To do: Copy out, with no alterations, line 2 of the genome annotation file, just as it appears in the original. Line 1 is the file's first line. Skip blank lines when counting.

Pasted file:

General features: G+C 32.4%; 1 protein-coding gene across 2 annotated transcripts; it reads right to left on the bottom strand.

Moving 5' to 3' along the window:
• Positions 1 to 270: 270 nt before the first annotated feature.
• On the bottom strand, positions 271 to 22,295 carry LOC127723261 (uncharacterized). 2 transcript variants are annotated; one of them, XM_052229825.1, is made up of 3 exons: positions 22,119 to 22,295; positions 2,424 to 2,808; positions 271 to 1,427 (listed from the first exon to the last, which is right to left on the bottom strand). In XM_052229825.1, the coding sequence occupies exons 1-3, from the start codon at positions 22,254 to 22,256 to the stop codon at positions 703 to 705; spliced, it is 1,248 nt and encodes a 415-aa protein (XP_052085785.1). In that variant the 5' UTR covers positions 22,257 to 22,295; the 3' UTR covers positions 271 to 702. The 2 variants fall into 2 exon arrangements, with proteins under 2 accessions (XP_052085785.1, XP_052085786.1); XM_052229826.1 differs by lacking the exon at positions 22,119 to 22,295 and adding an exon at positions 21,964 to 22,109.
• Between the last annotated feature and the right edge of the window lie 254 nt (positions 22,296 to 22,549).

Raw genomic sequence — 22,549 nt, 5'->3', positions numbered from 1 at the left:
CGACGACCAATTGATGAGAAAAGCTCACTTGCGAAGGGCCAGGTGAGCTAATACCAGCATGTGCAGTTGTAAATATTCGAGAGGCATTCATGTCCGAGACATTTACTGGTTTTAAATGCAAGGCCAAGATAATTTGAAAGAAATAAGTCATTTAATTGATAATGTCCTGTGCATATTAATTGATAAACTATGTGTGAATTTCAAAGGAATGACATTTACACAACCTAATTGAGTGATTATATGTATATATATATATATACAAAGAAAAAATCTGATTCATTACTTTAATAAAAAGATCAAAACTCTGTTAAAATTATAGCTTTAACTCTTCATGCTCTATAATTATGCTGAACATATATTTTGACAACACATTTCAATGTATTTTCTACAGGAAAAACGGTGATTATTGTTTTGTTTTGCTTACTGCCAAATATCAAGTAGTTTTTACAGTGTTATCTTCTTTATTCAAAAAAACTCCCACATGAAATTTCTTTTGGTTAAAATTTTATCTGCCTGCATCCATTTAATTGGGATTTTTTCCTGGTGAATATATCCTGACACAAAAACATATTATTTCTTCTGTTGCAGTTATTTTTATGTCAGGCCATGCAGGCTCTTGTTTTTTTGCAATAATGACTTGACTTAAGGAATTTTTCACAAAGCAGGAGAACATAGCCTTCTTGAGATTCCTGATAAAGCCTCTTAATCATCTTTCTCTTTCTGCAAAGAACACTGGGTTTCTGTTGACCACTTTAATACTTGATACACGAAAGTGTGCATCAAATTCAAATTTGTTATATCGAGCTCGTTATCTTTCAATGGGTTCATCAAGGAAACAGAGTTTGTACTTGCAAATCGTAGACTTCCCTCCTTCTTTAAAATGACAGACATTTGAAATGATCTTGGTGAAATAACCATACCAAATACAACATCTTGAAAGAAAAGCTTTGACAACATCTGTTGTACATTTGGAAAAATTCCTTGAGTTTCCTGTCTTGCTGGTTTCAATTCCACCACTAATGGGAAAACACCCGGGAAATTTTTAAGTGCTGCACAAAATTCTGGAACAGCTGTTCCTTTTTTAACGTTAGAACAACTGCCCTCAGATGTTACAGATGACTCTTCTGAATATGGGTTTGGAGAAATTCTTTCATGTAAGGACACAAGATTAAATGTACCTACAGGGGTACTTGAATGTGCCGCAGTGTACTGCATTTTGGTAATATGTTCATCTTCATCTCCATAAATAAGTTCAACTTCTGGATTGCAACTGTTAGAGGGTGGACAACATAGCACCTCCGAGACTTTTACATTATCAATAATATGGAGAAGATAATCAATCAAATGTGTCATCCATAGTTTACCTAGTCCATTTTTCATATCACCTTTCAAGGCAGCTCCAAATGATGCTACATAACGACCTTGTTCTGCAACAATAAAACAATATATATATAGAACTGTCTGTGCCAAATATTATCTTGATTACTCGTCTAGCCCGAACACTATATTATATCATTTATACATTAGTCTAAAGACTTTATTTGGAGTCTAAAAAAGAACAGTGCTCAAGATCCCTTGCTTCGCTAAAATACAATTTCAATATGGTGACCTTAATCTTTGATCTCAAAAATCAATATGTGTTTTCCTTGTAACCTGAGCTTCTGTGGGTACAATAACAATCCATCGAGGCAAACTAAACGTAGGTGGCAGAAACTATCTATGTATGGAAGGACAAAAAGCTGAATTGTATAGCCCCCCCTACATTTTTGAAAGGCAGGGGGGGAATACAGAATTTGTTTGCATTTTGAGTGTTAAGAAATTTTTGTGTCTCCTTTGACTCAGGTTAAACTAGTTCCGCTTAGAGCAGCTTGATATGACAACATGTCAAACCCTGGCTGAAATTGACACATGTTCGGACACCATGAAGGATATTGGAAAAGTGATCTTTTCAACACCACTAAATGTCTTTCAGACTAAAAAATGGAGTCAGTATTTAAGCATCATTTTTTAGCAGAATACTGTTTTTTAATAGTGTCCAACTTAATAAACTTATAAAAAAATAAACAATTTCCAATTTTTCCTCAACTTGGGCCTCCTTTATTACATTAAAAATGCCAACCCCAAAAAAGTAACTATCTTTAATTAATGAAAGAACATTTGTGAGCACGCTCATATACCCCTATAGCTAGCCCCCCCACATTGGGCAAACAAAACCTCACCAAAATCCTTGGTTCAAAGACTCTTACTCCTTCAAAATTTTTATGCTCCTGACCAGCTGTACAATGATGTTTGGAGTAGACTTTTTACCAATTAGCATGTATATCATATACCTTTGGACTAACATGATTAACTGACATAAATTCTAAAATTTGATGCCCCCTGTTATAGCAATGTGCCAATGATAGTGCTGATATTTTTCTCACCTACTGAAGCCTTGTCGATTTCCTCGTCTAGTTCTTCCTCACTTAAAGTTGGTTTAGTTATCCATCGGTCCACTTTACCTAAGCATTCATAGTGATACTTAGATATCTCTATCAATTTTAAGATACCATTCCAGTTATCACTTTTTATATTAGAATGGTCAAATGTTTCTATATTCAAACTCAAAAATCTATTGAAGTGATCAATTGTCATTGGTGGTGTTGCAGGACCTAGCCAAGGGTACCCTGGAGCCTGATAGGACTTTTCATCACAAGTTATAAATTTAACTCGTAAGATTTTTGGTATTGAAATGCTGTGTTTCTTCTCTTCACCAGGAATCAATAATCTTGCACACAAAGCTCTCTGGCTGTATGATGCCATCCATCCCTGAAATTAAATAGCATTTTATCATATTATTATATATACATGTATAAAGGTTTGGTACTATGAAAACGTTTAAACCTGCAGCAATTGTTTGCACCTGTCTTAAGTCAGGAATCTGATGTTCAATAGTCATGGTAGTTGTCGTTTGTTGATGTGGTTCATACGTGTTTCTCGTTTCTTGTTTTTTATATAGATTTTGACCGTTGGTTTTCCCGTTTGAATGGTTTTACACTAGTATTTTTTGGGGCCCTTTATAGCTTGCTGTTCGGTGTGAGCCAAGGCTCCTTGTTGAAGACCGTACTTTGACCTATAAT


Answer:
Moving 5' to 3' along the window: